Data Intensive Distributed Computing: Challenges and Solutions for Large-scale Information Management

Data Intensive Distributed Computing: Challenges and Solutions for Large-scale Information Management

Tevfik Kosar (University at Buffalo, USA)
Release Date: January, 2012|Copyright: © 2012 |Pages: 352
ISBN13: 9781615209712|ISBN10: 1615209719|EISBN13: 9781615209729|DOI: 10.4018/978-1-61520-971-2

Description

The trend in scientific, as well as commercial, applications from a diverse range of fields has been towards being more and more data-intensive over time.

Data Intensive Distributed Computing: Challenges and Solutions for Large-scale Information Management focuses on the challenges of distributed systems imposed by data intensive applications and on the different state-of-the-art solutions proposed to overcome such challenges. Providing hints on how to manage low-level data handling issues when performing data intensive distributed computing, this publication is ideal for scientists, researchers, engineers, and application developers, alike. With the knowledge of the correct data management techniques for their applications, readers will be able to focus on their primary goal, assured that their data management needs are handled reliably and efficiently.

Topics Covered

The many academic areas covered in this publication include, but are not limited to:

  • Bulk Data Movement
  • Data and Workflow Management
  • Data Staging and Replication
  • Digital Libraries
  • Hierarchical Storage Systems
  • High Speed Data Streaming
  • Metadata and Semantic Web
  • Network-Aware Storage
  • Parallel and Global File Systems
  • Remote Access to Data
  • Virtual Data Systems
  • Visualization of Large Scale Data

Reviews and Testimonials

...experts on data intensive computing discuss the challenges imposed by data-intensive applications on distributed systems, and present state-of-the-art solutions proposed to overcome these challenges.

– Tevfik Kosar State University of New York at Buffalo (SUNY), USA

With many books on the market already addressing the large spectrum of big data-related topics, Data Intensive Distributed Computing manages to address the underlying research and technology issues from an original and new viewpoint. The topics addressed are highly relevant to researchers working on data-intensive computing or projects related to developing more efficient data-intensive platforms. [...]

This book is a unified reference and introduction to some of the most relevant research approaches. I do miss a more pragmatic and hands-on introduction to the available implementations and usage scenarios, but the fundamental results and background information on many of the inherent data-intensive architectures make it recommended reading for academic researchers and graduate-level students.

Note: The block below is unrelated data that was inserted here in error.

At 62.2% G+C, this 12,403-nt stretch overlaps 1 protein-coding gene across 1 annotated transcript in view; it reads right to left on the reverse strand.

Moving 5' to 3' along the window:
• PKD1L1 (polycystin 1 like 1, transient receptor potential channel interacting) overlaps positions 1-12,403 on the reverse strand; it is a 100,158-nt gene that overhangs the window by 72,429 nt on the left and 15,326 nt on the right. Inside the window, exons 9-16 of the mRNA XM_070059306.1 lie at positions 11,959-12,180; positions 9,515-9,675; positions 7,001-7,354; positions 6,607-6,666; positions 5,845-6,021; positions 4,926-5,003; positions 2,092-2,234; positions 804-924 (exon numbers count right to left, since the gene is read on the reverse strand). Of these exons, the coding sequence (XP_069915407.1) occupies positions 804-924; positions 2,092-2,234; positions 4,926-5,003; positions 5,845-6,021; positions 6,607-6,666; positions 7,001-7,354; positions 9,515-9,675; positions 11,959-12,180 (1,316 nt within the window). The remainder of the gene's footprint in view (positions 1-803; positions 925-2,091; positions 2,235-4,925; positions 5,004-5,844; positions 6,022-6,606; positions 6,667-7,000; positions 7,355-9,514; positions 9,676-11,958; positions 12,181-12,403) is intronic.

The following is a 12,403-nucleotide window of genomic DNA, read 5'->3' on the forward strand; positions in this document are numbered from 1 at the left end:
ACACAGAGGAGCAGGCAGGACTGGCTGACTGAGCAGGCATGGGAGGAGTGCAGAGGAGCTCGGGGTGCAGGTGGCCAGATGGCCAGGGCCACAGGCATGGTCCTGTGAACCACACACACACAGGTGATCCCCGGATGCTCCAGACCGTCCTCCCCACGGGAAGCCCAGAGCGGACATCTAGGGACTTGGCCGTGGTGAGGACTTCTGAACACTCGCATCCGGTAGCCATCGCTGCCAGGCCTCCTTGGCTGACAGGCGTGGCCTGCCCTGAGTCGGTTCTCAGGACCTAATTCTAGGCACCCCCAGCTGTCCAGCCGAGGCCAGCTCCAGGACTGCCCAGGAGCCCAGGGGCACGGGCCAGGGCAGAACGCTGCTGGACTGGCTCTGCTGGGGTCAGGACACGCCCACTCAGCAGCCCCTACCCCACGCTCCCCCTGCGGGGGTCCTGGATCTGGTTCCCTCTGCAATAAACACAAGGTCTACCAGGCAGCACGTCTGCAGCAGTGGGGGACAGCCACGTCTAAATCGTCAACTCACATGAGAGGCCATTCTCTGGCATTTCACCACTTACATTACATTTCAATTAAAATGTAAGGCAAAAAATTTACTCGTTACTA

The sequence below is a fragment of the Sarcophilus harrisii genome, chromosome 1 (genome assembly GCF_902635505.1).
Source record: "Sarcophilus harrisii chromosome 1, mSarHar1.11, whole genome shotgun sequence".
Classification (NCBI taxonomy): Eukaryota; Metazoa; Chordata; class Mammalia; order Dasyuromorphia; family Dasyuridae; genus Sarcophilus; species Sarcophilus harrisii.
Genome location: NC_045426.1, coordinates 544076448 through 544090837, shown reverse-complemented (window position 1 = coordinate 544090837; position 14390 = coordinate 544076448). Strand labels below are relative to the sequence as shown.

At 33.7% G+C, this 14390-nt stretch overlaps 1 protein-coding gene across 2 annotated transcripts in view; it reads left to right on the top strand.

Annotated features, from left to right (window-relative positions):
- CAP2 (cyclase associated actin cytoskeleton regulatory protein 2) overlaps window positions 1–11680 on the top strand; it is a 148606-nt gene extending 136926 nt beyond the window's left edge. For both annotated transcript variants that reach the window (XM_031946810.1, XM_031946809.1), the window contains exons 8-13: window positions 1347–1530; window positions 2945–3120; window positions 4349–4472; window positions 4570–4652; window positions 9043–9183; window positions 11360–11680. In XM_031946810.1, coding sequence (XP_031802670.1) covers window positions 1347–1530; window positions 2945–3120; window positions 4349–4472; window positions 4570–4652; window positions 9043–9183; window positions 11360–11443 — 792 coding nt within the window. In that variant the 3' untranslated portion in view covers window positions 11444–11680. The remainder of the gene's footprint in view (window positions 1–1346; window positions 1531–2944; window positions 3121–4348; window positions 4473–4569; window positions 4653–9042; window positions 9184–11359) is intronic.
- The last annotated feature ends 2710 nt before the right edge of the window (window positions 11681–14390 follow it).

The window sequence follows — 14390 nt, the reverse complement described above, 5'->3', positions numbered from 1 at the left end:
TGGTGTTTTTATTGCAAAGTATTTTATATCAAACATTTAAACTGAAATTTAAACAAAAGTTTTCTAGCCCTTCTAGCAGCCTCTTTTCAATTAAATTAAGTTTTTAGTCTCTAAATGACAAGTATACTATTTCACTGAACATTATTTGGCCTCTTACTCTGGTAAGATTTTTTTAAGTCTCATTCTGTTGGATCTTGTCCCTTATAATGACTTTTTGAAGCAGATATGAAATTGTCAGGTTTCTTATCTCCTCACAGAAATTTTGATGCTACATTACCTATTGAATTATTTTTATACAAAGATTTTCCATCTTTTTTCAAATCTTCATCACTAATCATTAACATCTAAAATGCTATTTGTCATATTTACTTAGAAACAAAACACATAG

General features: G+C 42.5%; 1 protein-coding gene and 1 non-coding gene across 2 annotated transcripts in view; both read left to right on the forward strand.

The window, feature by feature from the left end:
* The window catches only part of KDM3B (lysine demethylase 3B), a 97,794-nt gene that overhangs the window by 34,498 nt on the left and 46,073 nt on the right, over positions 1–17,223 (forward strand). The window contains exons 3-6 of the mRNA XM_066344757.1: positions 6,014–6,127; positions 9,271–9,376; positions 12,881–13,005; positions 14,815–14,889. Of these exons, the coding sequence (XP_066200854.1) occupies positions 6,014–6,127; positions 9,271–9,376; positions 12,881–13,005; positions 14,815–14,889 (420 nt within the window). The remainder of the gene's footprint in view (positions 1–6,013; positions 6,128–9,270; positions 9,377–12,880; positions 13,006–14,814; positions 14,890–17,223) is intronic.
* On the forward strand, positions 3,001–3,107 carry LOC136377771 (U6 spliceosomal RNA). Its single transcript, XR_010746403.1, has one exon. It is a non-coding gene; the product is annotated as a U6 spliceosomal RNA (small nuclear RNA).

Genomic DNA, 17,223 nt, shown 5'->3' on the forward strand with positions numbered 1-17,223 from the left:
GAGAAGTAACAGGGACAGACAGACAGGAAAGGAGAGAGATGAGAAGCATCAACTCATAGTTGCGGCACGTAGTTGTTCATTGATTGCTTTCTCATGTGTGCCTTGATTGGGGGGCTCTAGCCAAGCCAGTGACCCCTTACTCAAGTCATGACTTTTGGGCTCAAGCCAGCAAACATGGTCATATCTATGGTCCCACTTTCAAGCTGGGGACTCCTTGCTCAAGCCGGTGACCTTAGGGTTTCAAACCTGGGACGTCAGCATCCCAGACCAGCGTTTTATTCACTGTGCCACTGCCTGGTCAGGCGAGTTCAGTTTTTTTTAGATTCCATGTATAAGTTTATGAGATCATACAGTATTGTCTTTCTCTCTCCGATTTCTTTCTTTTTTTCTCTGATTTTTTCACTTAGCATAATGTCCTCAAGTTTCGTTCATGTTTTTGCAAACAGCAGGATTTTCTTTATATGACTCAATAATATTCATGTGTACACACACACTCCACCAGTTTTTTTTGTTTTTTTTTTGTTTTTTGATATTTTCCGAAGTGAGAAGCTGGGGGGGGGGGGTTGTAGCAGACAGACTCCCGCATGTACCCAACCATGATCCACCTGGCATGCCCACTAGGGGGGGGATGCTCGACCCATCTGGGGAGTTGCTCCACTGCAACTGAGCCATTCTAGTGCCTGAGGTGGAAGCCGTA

– Radu State, Computing Reviews,

Table of Contents and List of Contributors

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Preface

Scientific applications generate increasingly large amounts of data, often referred as the “data deluge,” which necessitates collaboration and sharing between national and international research institutions. Simply purchasing high-capacity, high-performance storage systems and adding them to the existing infrastructure of the collaborating institutions does not solve the underlying and highly challenging data handling problem. Scientists are often forced to spend a great deal of time and energy on solving basic data-handling issues, such as the physical location of data, how to access it, and/or how to move it to visualization and/or compute resources for further analysis.

In this book, experts on data intensive computing discuss the challenges imposed by data-intensive applications on distributed systems, and present state-of-the-art solutions proposed to overcome these challenges. This book is intended to be a reference for research scientists and application developers working with complex, data intensive, and data-driven applications on distributed environments. It can also be used as a textbook for advanced distributed systems, data management, and related courses.

This book is organized in four sections: i) New Paradigms in Data Intensive Computing; ii) Distributed Storage; iii) Data and Workflow Management; and iv) Data Discovery and Visualization.

Section 1, New Paradigms in Data Intensive Computing, focuses on new generation of computing paradigms proposed to overcome the challenges of complex, data intensive, and data-driven applications running on distributed environments. It includes three chapters: “Data-Aware Distributed Computing,” “Towards Data Intensive Many-Task Computing,” and “Micro-Services: A Service-Oriented Paradigm for Scalable, Distributed Data Management.”

Chapter 1, “Data-Aware Distributed Computing,” elaborates on how the most crucial distributed computing components such as scheduling, workflow management, and end-to-end throughput optimization can become “data-aware.” In this new computing paradigm, called data-aware distributed computing, data placement activities are represented as full-featured jobs in the end-to-end workflow, and they are queued, managed, scheduled, and optimized via a specialized data-aware scheduler. As part of this new paradigm, the authors present a set of tools for mitigating the data bottleneck in distributed computing systems, which consists of three main components: a data-aware scheduler, which provides capabilities such as planning, scheduling, resource reservation, job execution, and error recovery for data movement tasks; integration of these capabilities to the other layers in distributed computing, such as workflow planning; and further optimization of data movement tasks via dynamically tuning of underlying protocol transfer parameters.